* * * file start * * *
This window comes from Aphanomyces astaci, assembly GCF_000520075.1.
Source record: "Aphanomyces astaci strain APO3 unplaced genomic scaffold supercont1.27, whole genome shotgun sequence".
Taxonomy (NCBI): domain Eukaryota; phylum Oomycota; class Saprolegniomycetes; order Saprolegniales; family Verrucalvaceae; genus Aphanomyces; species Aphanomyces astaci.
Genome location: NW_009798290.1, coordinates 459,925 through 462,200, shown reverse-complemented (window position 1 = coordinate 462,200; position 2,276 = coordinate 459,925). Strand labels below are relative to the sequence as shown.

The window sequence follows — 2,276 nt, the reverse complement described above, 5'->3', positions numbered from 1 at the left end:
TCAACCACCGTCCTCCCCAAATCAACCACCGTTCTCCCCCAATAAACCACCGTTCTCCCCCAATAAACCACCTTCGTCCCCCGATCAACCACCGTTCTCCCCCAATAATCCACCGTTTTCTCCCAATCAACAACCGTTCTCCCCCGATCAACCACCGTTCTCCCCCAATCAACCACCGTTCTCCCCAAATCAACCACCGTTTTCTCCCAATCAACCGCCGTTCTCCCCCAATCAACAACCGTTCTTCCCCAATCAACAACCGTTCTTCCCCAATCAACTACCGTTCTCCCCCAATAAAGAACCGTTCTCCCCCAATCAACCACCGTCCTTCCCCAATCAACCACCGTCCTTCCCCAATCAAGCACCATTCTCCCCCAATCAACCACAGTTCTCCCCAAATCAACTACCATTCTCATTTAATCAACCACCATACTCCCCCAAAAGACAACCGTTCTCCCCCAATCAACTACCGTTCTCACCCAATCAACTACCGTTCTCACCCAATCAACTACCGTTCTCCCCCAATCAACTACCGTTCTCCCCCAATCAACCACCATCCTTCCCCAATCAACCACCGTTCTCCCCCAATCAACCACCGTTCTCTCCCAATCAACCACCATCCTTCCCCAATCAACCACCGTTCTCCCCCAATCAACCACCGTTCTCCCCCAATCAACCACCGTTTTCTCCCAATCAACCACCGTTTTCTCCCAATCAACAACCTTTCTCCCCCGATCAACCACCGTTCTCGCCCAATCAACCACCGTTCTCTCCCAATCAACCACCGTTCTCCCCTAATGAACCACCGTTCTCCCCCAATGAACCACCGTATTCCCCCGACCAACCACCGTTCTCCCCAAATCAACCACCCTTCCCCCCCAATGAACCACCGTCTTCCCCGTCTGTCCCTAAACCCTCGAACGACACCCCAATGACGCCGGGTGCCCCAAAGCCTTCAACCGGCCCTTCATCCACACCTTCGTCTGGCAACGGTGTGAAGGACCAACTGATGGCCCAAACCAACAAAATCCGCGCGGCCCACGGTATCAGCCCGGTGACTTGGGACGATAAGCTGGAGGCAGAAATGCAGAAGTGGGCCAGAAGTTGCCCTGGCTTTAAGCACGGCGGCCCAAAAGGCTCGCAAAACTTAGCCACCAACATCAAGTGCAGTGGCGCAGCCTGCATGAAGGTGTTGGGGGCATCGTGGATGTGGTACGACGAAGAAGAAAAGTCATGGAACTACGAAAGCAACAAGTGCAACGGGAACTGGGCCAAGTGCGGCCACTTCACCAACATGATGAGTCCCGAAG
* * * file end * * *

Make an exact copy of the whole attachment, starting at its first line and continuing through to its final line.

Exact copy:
This window comes from Aphanomyces astaci, assembly GCF_000520075.1.
Source record: "Aphanomyces astaci strain APO3 unplaced genomic scaffold supercont1.27, whole genome shotgun sequence".
Taxonomy (NCBI): domain Eukaryota; phylum Oomycota; class Saprolegniomycetes; order Saprolegniales; family Verrucalvaceae; genus Aphanomyces; species Aphanomyces astaci.
Genome location: NW_009798290.1, coordinates 459,925 through 462,200, shown reverse-complemented (window position 1 = coordinate 462,200; position 2,276 = coordinate 459,925). Strand labels below are relative to the sequence as shown.

The window sequence follows — 2,276 nt, the reverse complement described above, 5'->3', positions numbered from 1 at the left end:
TCAACCACCGTCCTCCCCAAATCAACCACCGTTCTCCCCCAATAAACCACCGTTCTCCCCCAATAAACCACCTTCGTCCCCCGATCAACCACCGTTCTCCCCCAATAATCCACCGTTTTCTCCCAATCAACAACCGTTCTCCCCCGATCAACCACCGTTCTCCCCCAATCAACCACCGTTCTCCCCAAATCAACCACCGTTTTCTCCCAATCAACCGCCGTTCTCCCCCAATCAACAACCGTTCTTCCCCAATCAACAACCGTTCTTCCCCAATCAACTACCGTTCTCCCCCAATAAAGAACCGTTCTCCCCCAATCAACCACCGTCCTTCCCCAATCAACCACCGTCCTTCCCCAATCAAGCACCATTCTCCCCCAATCAACCACAGTTCTCCCCAAATCAACTACCATTCTCATTTAATCAACCACCATACTCCCCCAAAAGACAACCGTTCTCCCCCAATCAACTACCGTTCTCACCCAATCAACTACCGTTCTCACCCAATCAACTACCGTTCTCCCCCAATCAACTACCGTTCTCCCCCAATCAACCACCATCCTTCCCCAATCAACCACCGTTCTCCCCCAATCAACCACCGTTCTCTCCCAATCAACCACCATCCTTCCCCAATCAACCACCGTTCTCCCCCAATCAACCACCGTTCTCCCCCAATCAACCACCGTTTTCTCCCAATCAACCACCGTTTTCTCCCAATCAACAACCTTTCTCCCCCGATCAACCACCGTTCTCGCCCAATCAACCACCGTTCTCTCCCAATCAACCACCGTTCTCCCCTAATGAACCACCGTTCTCCCCCAATGAACCACCGTATTCCCCCGACCAACCACCGTTCTCCCCAAATCAACCACCCTTCCCCCCCAATGAACCACCGTCTTCCCCGTCTGTCCCTAAACCCTCGAACGACACCCCAATGACGCCGGGTGCCCCAAAGCCTTCAACCGGCCCTTCATCCACACCTTCGTCTGGCAACGGTGTGAAGGACCAACTGATGGCCCAAACCAACAAAATCCGCGCGGCCCACGGTATCAGCCCGGTGACTTGGGACGATAAGCTGGAGGCAGAAATGCAGAAGTGGGCCAGAAGTTGCCCTGGCTTTAAGCACGGCGGCCCAAAAGGCTCGCAAAACTTAGCCACCAACATCAAGTGCAGTGGCGCAGCCTGCATGAAGGTGTTGGGGGCATCGTGGATGTGGTACGACGAAGAAGAAAAGTCATGGAACTACGAAAGCAACAAGTGCAACGGGAACTGGGCCAAGTGCGGCCACTTCACCAACATGATGAGTCCCGAAG